DRUGS

Rockville Students Accused Of Marijuana Use in Israel

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By Valerie Strauss
Washington Post Staff Writer
Wednesday, April 5, 2006

Three Rockville Jewish day school students were arrested Friday in Israel for allegedly buying or using marijuana at a school there, according to e-mails sent to parents and sources familiar with the incident. Six other students from Charles E. Smith Jewish Day School were asked to leave the Israeli campus, where they were participating in the study abroad program.

The three U.S. citizens allegedly purchased marijuana and brought it to the Alexander Muss Institute for Israel Education in Hod HaSharon, according to two e-mails sent to school families. Their six classmates were accused of either buying or using marijuana, said the e-mail from Jonathan Cannon, head of the school.

Some students from a school in Atlanta also were implicated in the case, although details of their involvement were not known.

An Israeli court released the three students to their families Monday. Court officials did not indicate whether there would be further action against them, according to the sources, who spoke on condition of anonymity because of what they called the sensitivity of the case.

Asked to respond, officials with Charles E. Smith, the largest Jewish day school in the United States with about 1,500 students, issued a statement: "While we cannot comment on the specifics of the situation, we want to underscore that the CESJDS does not condone or tolerate conduct of this nature as part of our school culture or any program with which our school is associated. Both CESJDS and the Alexander Muss Institute for Israel Education (AMIIE) have very clear rules and policies that prohibit the type of conduct that has been alleged in this situation. In light of this situation, the school will review its program to determine ways to better educate students on these matters."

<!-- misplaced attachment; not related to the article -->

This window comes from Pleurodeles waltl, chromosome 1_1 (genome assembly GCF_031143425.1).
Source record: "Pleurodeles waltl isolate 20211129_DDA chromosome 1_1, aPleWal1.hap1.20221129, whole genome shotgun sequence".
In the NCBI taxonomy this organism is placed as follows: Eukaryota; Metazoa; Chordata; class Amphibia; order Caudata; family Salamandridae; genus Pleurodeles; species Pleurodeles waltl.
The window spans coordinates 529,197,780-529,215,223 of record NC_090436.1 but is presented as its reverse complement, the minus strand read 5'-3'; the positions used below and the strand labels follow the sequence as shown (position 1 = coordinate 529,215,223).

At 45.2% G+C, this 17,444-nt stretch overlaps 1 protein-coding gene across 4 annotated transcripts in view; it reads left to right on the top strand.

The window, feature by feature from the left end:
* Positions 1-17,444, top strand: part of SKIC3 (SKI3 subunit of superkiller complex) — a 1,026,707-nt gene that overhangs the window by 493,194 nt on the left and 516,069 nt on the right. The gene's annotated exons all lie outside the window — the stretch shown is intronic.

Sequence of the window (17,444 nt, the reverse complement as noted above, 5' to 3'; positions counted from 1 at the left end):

About 100 Charles E. Smith students were spending 11 weeks in Israel, along with other U.S. students, to learn about the history and contemporary life of the country.

They had graduated in February but went to Israel under the auspices of the Rockville school and were enrolled at the institute, which calls itself the only nondenominational, accredited academic program in Israel for English-speaking high school juniors and seniors.

An e-mail sent to parents Sunday noted that the situation "can have ramifications for the participants beyond the immediate events of the last few days." Some parents wondered whether Charles E. Smith intended to inform colleges that had accepted the students for the fall. Some of them have been accepted at top universities.

The e-mail also called what had occurred "a serious incident" and added: "The students who were directly involved are good kids who made poor judgments but did so knowing the consequences of their actions. . . . While we do not condone their actions, we believe they are deserving of our community support as they face the next days and weeks."

Roz Landy, head of Charles E. Smith's upper school, flew to Israel on Monday morning to deal with the aftermath, according to Sunday's e-mail and another sent Monday.

Julie Liss, co-chairman of the Parent Teacher Organization, said she could not comment. Co-chairman Michelle Walfish did not return phone calls, nor did Nancy Hamburger, head of the trustees board.


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